El Faro Restaurant to Stay Closed Indefinitely, Owner Says
MEATPACKING DISTIRCT — The longtime eatery El Faro Restaurant will stay closed indefinitely as its owner tries to raise more than $80,000 to pay city fines and other expenses, he said.
Mark Lugris, the owner of the 822 Greenwich St. Spanish restaurant that was closed Friday after city health inspectors found evidence of mice and other infractions, said Wednesday that his family would need more than $80,000 to pay off fines to the Health Department, eliminate debts to food purveyors and renovate the space inside the landmarked 150-year-old building to help it meet city standards.
Lugris said his restaurant, which opened in 1927, owed about $12,000 in fines to the Health Department before last week's closure.
"We're exploring our options now, but we're limited financially," said Lugris, a Long Island resident whose family bought the restaurant in 1959.
The owners of El Faro owe the city $11,195 in fines from health code violations issued in June 2011, July 2011 and May 2012, records from the city Office of Administrative Trials and Hearings show.
OATH determines the amounts of fines for health violations issued by the Department of Health, restaurants can contest charges of violations through OATH.
Health inspectors visited El Faro, which serves steaks and Spanish classics like tapas and paella, and posted "CLOSED" stickers on the windows Friday night, Lugris said.
He said the restaurant was committed to keeping the kitchen clean but is hobbled by operating in an old space full of "tiny cracks and holes."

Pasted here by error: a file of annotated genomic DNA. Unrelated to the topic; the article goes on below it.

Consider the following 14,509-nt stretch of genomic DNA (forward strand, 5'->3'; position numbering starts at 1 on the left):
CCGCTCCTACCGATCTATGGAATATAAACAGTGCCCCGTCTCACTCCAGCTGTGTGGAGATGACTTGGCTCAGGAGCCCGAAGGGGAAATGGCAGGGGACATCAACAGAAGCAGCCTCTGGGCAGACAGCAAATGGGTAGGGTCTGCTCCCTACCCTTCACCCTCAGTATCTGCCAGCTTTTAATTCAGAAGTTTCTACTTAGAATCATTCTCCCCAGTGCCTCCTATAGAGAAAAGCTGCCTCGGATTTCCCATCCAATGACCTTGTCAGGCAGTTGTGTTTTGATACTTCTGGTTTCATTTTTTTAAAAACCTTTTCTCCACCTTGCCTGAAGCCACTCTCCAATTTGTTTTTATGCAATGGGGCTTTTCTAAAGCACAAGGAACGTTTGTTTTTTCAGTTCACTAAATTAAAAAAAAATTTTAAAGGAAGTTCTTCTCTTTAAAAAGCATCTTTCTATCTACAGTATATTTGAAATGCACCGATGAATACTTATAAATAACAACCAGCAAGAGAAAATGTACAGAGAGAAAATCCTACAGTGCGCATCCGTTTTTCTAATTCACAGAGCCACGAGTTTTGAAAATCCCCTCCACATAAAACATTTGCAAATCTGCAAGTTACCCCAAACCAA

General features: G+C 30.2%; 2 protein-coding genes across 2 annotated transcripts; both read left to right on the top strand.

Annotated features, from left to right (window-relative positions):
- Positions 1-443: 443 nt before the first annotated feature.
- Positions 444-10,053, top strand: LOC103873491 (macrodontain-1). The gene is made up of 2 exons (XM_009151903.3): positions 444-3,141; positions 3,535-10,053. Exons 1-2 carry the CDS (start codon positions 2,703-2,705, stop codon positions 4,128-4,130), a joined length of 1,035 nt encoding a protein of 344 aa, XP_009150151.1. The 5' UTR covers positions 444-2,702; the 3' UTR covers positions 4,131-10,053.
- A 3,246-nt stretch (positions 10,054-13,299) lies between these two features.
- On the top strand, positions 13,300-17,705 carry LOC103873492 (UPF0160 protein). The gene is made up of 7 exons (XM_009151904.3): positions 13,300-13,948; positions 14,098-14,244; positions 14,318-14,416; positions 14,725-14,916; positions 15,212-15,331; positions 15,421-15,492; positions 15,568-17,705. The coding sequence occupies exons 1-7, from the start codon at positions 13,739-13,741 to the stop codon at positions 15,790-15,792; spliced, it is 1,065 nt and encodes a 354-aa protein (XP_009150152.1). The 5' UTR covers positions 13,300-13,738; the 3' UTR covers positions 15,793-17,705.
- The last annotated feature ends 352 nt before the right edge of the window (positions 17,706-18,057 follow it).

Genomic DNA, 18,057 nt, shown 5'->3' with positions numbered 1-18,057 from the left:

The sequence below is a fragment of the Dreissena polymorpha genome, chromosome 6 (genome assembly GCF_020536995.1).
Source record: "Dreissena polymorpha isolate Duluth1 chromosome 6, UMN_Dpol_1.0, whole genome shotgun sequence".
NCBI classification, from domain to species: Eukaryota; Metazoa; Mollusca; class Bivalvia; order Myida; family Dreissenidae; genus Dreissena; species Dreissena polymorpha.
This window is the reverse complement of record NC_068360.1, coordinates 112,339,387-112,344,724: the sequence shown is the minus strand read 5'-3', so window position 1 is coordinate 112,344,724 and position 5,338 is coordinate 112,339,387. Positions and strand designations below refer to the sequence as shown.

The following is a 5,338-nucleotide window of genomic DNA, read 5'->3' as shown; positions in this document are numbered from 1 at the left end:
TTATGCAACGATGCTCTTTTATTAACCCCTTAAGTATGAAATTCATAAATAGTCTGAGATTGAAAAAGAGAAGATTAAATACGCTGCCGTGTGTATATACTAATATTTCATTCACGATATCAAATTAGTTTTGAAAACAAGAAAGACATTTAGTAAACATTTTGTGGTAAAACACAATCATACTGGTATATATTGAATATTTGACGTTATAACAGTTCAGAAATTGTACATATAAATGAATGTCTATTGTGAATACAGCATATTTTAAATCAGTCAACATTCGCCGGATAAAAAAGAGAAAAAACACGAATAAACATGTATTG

"We hose down our kitchen three times a day and try to do whatever we can," Lugris said.
El Faro has received an outpouring of support for the restaurant in response to the closure, with at least 40 calls and 25 emails coming from as far away as Hawaii, Germany and Japan, he noted.
"A lot of people are distraught," Lugris, 50, said. "We have people who have come here for four generations with their families. I am receiving a great amount of kindness from my customers."
For decades, El Faro has served as a kind of "general store" for the neighborhood's remaining longtime residents, Lugris said.
"People have their packages delivered to us. It's like an extension of their house," he said. "We delivered food to some of our elderly [customers] and even brought them milk and bread if they couldn't leave home. It was more than a restaurant."
The Health Department hit El Faro with 57 violation points for "evidence of mice or live mice present," improper handling of food to prevent cross-contamination and improperly maintained plumbing, according to the Health Department's website.
The city immediately closes restaurants and bars with "conditions that may be hazardous to public health," the website says.
Lugris said the possibility of permanently losing the restaurant is devastating.
"I lost my brother two years ago," he said, "and this is about as close as that."